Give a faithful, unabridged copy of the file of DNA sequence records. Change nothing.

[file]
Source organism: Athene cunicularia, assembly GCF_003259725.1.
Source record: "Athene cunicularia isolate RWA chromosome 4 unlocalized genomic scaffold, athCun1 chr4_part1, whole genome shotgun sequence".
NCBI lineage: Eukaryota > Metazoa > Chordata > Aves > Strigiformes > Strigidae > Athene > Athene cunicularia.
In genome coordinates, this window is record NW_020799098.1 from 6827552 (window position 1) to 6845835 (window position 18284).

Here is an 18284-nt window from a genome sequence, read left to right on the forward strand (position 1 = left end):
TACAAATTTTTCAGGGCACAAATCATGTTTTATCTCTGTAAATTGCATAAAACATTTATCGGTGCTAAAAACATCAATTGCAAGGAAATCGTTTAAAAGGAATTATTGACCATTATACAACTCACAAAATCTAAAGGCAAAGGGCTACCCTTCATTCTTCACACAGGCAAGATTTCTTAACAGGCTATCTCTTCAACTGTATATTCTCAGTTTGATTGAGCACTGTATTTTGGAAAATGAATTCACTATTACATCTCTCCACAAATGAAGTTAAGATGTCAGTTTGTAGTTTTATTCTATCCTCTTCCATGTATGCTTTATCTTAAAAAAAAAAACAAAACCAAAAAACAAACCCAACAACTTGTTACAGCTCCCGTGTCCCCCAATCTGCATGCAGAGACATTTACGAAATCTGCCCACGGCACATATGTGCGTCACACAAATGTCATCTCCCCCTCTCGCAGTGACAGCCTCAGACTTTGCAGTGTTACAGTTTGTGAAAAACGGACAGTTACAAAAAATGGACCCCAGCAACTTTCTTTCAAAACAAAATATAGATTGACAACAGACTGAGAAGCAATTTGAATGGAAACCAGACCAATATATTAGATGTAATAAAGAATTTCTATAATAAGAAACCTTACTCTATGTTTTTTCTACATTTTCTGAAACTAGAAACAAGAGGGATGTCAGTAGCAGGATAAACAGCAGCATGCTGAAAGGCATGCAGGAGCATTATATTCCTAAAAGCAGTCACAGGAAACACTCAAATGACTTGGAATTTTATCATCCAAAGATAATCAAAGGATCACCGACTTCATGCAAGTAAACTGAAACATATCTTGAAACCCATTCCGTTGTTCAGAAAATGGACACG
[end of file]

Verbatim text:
Source organism: Athene cunicularia, assembly GCF_003259725.1.
Source record: "Athene cunicularia isolate RWA chromosome 4 unlocalized genomic scaffold, athCun1 chr4_part1, whole genome shotgun sequence".
NCBI lineage: Eukaryota > Metazoa > Chordata > Aves > Strigiformes > Strigidae > Athene > Athene cunicularia.
In genome coordinates, this window is record NW_020799098.1 from 6827552 (window position 1) to 6845835 (window position 18284).

Here is an 18284-nt window from a genome sequence, read left to right on the forward strand (position 1 = left end):
TACAAATTTTTCAGGGCACAAATCATGTTTTATCTCTGTAAATTGCATAAAACATTTATCGGTGCTAAAAACATCAATTGCAAGGAAATCGTTTAAAAGGAATTATTGACCATTATACAACTCACAAAATCTAAAGGCAAAGGGCTACCCTTCATTCTTCACACAGGCAAGATTTCTTAACAGGCTATCTCTTCAACTGTATATTCTCAGTTTGATTGAGCACTGTATTTTGGAAAATGAATTCACTATTACATCTCTCCACAAATGAAGTTAAGATGTCAGTTTGTAGTTTTATTCTATCCTCTTCCATGTATGCTTTATCTTAAAAAAAAAAACAAAACCAAAAAACAAACCCAACAACTTGTTACAGCTCCCGTGTCCCCCAATCTGCATGCAGAGACATTTACGAAATCTGCCCACGGCACATATGTGCGTCACACAAATGTCATCTCCCCCTCTCGCAGTGACAGCCTCAGACTTTGCAGTGTTACAGTTTGTGAAAAACGGACAGTTACAAAAAATGGACCCCAGCAACTTTCTTTCAAAACAAAATATAGATTGACAACAGACTGAGAAGCAATTTGAATGGAAACCAGACCAATATATTAGATGTAATAAAGAATTTCTATAATAAGAAACCTTACTCTATGTTTTTTCTACATTTTCTGAAACTAGAAACAAGAGGGATGTCAGTAGCAGGATAAACAGCAGCATGCTGAAAGGCATGCAGGAGCATTATATTCCTAAAAGCAGTCACAGGAAACACTCAAATGACTTGGAATTTTATCATCCAAAGATAATCAAAGGATCACCGACTTCATGCAAGTAAACTGAAACATATCTTGAAACCCATTCCGTTGTTCAGAAAATGGACACG